5. I do not think that the decision of the Supreme Court in G.K. Krishnan v. State of Tamil Nadu A.I.R. 1975 S.C. 583 at 589-590, or the discussion contained in paragraph 27 thereof on which Mr. Naha, the learned counsel for some of the petitioners very much relied, viz., 'that a tax on intra-State sale, if it involves movement from one part of the State to another part of the same State, would encumber the movement part of it and is a restriction on the freedom of trade and commerce' and that, therefore, 'it would mean that imposition of sales tax by a State on intra-State sale, at any rate, when the sale involves movement of goods will be restriction of trade and commerce' for which reason 'unless the law imposing it has received the previous sanction of the President, the law would be bad as a tax on sales is neither regulatory nor compensatory' in any way has unsettled the rule that 'restrictions, freedom from which is guaranteed by Article 301, would be such restrictions as directly and immediately restrict or impede the free flow or movement of trade' : Atiabari Tea Co. Ltd. v. State of Assam A.I.R. 1961 S.C. 232 at 254, para 51. In Andhra Sugars Ltd. v. State of Andhra Pradesh A.I.R. 1968 S.C. 599, the Supreme Court held that 'normally, a tax on sale of goods does not directly impede the free movement or transport of goods'. And in State of Madras v. Nataraja Mudaliar A.I.R. 1969 S.C. 147 at 156, that court said that 'the flow of trade does not. necessarily depend upon the rates of sales tax'. Shah, J., in that case took the view that tax under the Central Sales Tax Act on inter-State sales, is in its essence a tax which encumbers movement of trade or commerce (para 10 at 155; page 386 of 22 S.T.C.), but Bachawat, J., in his separate judgment said that tax under the Central Sales Tax Act on inter-State trade does not stand on a different footing from tax on intra-State sales and that normally a law imposing a tax on intra-State sales does not offend Article 301 (para 29 at 161 ; page 395 of 22 S.T.C.). It is with reference to this case that the observations relied on by Mr. Naha were made by Mathew, J., in Krishnan's case A.I.R. 1975 S.C. 583, mentioned above. The rule stated in Nataraja Mudaliar's case A.I.R. 1969 S.C. 147 at 156 that, every imposition of tax does not directly and immediately restrict or hamper the free flow of trade was again reiterated by the Supreme Court in T.G. Venkataraman v. State of Madras A.I.R. 1970 S.C. 508, with reference to imposition of tax on sale of cane jaggery under the Madras General Sales Tax Act, 1959. In State of Tamil Nadu v. Sitalakshmi Mills Ltd.  33 S.T.C. 200 (S.C), Mathew, J., on behalf of the court approvingly referred Atiabari Tea Co.'s case A.I.R. 1961 S.C. 232 at 254, para 51 and said that 'normally, a tax on sale of goods does not directly interfere with the free flow or movement of trade'. And in Krishnan's case A.I.R. 1975 S.C. 583 relied on by Mr. Naha, Mathew, J., said :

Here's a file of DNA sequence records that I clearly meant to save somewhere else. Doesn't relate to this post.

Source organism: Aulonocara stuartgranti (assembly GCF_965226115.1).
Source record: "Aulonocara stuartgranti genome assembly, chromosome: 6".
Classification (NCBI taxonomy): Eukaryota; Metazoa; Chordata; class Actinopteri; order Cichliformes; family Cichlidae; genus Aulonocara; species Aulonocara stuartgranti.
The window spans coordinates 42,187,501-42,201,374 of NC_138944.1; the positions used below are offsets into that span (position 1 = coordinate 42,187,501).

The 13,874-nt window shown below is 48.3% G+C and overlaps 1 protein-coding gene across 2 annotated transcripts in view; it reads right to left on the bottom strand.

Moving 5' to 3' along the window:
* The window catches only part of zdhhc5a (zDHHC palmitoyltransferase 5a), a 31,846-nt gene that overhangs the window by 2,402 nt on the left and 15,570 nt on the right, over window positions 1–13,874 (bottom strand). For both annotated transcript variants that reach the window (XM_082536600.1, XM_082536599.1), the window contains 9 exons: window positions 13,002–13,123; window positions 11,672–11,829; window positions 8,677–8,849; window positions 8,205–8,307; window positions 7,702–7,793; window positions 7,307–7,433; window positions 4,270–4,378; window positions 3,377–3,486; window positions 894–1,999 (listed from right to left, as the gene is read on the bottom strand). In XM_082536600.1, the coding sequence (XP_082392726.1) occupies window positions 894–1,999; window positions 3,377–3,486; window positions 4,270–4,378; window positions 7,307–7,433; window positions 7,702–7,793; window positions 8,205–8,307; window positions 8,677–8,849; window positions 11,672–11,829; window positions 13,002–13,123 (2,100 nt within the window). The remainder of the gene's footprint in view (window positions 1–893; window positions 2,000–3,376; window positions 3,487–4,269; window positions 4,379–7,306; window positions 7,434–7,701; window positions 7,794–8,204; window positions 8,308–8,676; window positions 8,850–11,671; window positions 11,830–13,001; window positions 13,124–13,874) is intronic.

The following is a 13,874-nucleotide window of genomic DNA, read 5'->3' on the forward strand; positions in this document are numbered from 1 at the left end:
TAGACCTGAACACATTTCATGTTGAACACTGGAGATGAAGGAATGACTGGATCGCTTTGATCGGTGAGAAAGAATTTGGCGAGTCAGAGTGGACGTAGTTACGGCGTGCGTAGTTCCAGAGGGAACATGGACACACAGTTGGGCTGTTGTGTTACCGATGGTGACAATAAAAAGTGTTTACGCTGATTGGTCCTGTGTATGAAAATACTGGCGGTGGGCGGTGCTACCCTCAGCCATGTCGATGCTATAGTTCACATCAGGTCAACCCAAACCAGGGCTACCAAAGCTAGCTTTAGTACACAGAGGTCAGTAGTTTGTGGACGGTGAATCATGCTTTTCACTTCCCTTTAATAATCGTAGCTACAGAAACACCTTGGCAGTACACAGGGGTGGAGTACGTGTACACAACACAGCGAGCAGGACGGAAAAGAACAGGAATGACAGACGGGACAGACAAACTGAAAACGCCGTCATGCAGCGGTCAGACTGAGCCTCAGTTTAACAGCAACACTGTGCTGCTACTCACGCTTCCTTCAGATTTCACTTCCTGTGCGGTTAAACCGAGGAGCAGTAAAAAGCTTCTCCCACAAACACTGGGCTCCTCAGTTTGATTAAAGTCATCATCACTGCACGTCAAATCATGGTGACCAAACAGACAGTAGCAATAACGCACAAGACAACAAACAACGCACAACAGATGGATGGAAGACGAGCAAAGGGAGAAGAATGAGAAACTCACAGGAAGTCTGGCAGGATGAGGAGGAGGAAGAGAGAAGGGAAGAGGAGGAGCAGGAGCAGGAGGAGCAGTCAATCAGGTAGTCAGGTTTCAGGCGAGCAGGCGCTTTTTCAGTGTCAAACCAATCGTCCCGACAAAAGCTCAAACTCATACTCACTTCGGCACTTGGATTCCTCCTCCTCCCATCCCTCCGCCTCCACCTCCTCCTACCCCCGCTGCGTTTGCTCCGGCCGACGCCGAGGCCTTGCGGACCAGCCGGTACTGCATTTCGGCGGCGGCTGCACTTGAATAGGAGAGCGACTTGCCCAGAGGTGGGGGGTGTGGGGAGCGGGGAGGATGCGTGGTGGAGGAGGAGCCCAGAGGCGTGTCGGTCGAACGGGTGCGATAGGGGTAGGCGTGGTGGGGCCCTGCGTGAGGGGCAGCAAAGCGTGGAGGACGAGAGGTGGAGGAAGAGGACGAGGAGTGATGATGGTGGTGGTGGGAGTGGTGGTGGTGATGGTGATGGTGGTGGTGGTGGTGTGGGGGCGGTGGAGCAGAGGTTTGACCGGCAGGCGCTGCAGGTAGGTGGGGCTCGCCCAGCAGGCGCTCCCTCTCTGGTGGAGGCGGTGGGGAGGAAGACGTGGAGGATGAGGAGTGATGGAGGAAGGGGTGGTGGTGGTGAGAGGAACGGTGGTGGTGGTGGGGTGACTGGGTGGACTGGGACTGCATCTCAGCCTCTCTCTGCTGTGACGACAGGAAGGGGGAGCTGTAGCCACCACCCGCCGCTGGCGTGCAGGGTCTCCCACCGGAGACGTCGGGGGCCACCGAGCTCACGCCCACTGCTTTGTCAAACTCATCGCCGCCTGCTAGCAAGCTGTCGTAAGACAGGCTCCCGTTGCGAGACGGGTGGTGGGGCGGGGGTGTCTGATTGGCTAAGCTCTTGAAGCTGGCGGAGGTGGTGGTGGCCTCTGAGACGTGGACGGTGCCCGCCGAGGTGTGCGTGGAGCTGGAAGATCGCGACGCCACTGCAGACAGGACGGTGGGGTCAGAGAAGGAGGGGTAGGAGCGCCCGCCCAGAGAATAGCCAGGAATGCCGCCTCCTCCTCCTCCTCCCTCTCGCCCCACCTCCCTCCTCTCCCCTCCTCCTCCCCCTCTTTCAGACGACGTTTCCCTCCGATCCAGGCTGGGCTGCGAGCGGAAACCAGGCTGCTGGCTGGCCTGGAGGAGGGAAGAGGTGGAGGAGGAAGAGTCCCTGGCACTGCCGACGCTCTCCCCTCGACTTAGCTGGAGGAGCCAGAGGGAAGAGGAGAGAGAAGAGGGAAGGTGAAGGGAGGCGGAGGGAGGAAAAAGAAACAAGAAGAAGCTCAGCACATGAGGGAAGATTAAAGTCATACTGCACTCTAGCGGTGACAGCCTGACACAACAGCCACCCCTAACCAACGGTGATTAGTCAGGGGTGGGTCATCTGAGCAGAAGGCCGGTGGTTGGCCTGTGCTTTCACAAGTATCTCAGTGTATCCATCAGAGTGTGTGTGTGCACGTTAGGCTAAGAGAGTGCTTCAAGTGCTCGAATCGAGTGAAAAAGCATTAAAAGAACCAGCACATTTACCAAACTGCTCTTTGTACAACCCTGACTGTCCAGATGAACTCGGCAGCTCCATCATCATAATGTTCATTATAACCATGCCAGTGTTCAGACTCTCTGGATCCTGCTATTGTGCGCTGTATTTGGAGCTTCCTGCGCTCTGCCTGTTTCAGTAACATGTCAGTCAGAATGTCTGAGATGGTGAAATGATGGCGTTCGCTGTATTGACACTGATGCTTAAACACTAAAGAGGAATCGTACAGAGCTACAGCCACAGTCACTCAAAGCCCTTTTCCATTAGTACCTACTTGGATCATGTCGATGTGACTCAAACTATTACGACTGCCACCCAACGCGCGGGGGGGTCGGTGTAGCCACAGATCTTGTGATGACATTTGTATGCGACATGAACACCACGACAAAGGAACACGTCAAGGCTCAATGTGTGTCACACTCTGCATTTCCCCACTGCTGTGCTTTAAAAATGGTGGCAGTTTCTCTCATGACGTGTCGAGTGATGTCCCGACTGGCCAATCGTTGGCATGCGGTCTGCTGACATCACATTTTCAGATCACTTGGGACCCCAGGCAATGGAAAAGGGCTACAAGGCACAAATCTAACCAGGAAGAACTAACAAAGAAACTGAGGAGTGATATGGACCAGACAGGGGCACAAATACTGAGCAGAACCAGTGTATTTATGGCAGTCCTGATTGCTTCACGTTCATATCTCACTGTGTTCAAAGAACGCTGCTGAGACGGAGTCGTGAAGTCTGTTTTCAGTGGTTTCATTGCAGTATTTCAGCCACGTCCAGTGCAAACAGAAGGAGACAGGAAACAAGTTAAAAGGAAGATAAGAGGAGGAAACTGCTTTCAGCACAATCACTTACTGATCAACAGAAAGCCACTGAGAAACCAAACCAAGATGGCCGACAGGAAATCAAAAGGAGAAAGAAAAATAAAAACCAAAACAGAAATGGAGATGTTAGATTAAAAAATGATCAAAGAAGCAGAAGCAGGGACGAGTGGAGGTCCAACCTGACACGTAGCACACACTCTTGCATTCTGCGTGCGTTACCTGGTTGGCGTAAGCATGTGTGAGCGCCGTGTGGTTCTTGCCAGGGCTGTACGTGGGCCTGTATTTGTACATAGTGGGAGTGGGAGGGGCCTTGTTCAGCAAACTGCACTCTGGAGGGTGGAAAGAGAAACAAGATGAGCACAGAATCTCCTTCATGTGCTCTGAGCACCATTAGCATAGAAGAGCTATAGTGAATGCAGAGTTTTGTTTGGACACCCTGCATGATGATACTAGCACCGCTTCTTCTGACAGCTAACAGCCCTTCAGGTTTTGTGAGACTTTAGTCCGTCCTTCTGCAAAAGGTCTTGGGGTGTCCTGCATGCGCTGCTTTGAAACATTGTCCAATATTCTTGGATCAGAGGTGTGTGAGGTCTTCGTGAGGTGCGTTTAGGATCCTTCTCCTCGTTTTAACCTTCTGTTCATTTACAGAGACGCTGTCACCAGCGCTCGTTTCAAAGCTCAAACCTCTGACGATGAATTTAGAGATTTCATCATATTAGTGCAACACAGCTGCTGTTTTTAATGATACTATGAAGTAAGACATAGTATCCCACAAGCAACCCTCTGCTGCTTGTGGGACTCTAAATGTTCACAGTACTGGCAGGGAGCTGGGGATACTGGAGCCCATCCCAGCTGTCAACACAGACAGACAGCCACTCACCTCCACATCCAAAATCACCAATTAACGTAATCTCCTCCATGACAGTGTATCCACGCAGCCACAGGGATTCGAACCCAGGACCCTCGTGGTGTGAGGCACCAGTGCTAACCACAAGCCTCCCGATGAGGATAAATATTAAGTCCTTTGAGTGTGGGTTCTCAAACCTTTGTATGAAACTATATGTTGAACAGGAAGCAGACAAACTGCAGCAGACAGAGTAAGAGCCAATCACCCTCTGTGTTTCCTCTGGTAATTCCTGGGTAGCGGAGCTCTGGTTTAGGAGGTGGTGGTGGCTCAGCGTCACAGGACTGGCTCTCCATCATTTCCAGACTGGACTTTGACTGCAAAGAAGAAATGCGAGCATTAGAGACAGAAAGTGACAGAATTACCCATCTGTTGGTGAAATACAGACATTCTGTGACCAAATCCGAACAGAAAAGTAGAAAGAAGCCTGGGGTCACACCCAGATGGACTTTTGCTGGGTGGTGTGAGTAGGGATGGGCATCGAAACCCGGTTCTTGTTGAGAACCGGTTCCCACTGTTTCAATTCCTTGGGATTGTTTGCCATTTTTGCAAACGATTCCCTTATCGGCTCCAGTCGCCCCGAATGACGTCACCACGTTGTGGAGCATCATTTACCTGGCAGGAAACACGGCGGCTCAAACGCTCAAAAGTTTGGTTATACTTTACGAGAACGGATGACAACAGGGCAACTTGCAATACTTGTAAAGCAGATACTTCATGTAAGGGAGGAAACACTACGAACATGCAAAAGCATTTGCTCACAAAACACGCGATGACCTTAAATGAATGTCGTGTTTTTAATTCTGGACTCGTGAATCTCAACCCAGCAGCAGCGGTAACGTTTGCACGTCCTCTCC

For a tax to become a prohibited tax, it has to be a direct tax, the effect of which is to hinder the movement part of the trade.
6. The petitioners have no case that the imposition of the tax in question in any manner restricts the movement of tapioca directly within the State or across the State boundaries. In this connection it was argued that the real object of the tax is to prevent export of tapioca from the State, since tax has to be paid by all dealers who do not sell tapioca locally for consumption as food material and that, therefore, it is a colourable exercise of power to tax. I have overruled this contention in the earlier batch of cases. I would only like to quote one passage from the decision of the Supreme Court in Krishnari's case A.I.R. 1975 S.C. 583 relied on by the learned counsel for the petitioners. That passage is as follows :
As the State Legislature was competent to pass the Act and as the Government is authorised under Section 4 to levy the tax, the question of the motive with which the tax was imposed is immaterial. To put it differently, there can be no plea of a colourable exercise of power to tax if the Government had power to impose the tax and the fact that the imposition of the tax was for the purpose of eliminating competition would not detract from its validity. If an authority has power to impose a tax, the fact that it gave a wrong reason for exercising the power would not derogate from the validity of the tax. Therefore, there is no substance in the first contention.
7. No other point was raised in these cases. In view of what is stated above, these original petitions fail and I dismiss the same. In the circumstances of the case there will be no order as to costs.